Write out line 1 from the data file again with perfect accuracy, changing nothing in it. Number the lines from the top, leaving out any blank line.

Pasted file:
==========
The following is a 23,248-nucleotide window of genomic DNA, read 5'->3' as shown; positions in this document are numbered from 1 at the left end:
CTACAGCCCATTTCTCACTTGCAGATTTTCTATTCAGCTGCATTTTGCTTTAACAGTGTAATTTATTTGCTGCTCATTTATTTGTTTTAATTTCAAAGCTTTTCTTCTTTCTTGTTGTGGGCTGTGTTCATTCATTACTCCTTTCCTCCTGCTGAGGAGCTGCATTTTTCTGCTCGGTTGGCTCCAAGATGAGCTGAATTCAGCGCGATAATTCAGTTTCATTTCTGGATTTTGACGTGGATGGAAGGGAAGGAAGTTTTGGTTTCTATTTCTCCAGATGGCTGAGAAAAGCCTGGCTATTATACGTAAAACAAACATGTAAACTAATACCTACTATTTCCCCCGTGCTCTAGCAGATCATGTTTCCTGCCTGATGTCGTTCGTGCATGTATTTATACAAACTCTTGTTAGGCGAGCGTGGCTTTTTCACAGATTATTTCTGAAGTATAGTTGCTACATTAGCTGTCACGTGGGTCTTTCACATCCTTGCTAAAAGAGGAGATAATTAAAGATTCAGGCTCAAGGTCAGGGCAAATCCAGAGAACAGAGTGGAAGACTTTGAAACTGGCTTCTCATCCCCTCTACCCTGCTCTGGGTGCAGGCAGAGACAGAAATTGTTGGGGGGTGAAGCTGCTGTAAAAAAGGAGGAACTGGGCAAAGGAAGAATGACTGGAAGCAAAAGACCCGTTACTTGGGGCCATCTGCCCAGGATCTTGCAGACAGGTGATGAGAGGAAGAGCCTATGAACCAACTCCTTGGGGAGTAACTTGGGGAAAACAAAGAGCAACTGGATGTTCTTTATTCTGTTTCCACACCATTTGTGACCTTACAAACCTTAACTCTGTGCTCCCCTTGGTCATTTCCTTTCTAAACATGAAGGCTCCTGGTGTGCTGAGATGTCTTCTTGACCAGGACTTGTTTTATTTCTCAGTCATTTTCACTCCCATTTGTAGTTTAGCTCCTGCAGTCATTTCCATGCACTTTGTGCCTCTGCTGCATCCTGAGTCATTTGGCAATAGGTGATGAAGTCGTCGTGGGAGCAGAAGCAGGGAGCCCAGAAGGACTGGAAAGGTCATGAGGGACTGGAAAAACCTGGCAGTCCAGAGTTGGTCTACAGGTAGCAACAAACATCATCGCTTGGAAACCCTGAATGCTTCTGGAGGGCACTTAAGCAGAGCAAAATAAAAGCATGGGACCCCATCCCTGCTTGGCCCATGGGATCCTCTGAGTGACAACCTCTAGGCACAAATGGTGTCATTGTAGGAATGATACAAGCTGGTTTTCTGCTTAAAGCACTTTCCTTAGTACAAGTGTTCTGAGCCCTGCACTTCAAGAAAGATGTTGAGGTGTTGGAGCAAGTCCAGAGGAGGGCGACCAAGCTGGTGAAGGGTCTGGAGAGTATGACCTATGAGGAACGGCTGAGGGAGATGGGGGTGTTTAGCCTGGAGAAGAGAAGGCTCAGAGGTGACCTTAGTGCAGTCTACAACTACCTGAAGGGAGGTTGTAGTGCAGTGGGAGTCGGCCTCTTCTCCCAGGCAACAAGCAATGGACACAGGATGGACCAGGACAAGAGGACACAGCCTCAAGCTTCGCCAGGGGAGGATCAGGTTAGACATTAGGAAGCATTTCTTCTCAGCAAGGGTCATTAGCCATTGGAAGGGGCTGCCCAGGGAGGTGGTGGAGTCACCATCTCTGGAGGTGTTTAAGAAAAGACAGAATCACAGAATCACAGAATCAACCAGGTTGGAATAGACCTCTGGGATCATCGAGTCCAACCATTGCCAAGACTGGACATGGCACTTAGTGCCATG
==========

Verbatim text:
The following is a 23,248-nucleotide window of genomic DNA, read 5'->3' as shown; positions in this document are numbered from 1 at the left end: